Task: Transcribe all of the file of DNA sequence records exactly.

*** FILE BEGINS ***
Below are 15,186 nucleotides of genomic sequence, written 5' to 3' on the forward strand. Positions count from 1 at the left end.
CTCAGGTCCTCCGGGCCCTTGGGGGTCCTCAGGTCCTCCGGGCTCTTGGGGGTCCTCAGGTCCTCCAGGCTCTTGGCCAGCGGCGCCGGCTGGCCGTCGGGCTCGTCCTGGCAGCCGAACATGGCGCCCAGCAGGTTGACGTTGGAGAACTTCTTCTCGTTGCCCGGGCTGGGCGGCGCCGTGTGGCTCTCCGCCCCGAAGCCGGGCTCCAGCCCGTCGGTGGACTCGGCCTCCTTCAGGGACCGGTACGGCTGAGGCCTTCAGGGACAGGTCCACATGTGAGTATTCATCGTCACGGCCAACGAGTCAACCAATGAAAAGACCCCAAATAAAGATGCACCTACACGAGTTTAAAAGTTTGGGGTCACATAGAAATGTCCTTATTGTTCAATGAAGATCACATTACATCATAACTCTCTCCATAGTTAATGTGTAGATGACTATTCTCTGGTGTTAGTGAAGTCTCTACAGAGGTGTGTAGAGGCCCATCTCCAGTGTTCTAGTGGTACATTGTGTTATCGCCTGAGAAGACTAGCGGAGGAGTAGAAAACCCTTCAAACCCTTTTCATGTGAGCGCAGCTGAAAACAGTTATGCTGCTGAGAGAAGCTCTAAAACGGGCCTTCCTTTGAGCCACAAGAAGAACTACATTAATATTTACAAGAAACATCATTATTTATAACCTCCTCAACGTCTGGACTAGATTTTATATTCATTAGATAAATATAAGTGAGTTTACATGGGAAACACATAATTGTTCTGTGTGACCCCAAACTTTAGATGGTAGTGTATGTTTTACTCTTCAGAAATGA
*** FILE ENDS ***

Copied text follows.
Below are 15,186 nucleotides of genomic sequence, written 5' to 3' on the forward strand. Positions count from 1 at the left end.
CTCAGGTCCTCCGGGCCCTTGGGGGTCCTCAGGTCCTCCGGGCTCTTGGGGGTCCTCAGGTCCTCCAGGCTCTTGGCCAGCGGCGCCGGCTGGCCGTCGGGCTCGTCCTGGCAGCCGAACATGGCGCCCAGCAGGTTGACGTTGGAGAACTTCTTCTCGTTGCCCGGGCTGGGCGGCGCCGTGTGGCTCTCCGCCCCGAAGCCGGGCTCCAGCCCGTCGGTGGACTCGGCCTCCTTCAGGGACCGGTACGGCTGAGGCCTTCAGGGACAGGTCCACATGTGAGTATTCATCGTCACGGCCAACGAGTCAACCAATGAAAAGACCCCAAATAAAGATGCACCTACACGAGTTTAAAAGTTTGGGGTCACATAGAAATGTCCTTATTGTTCAATGAAGATCACATTACATCATAACTCTCTCCATAGTTAATGTGTAGATGACTATTCTCTGGTGTTAGTGAAGTCTCTACAGAGGTGTGTAGAGGCCCATCTCCAGTGTTCTAGTGGTACATTGTGTTATCGCCTGAGAAGACTAGCGGAGGAGTAGAAAACCCTTCAAACCCTTTTCATGTGAGCGCAGCTGAAAACAGTTATGCTGCTGAGAGAAGCTCTAAAACGGGCCTTCCTTTGAGCCACAAGAAGAACTACATTAATATTTACAAGAAACATCATTATTTATAACCTCCTCAACGTCTGGACTAGATTTTATATTCATTAGATAAATATAAGTGAGTTTACATGGGAAACACATAATTGTTCTGTGTGACCCCAAACTTTAGATGGTAGTGTATGTTTTACTCTTCAGAAATGA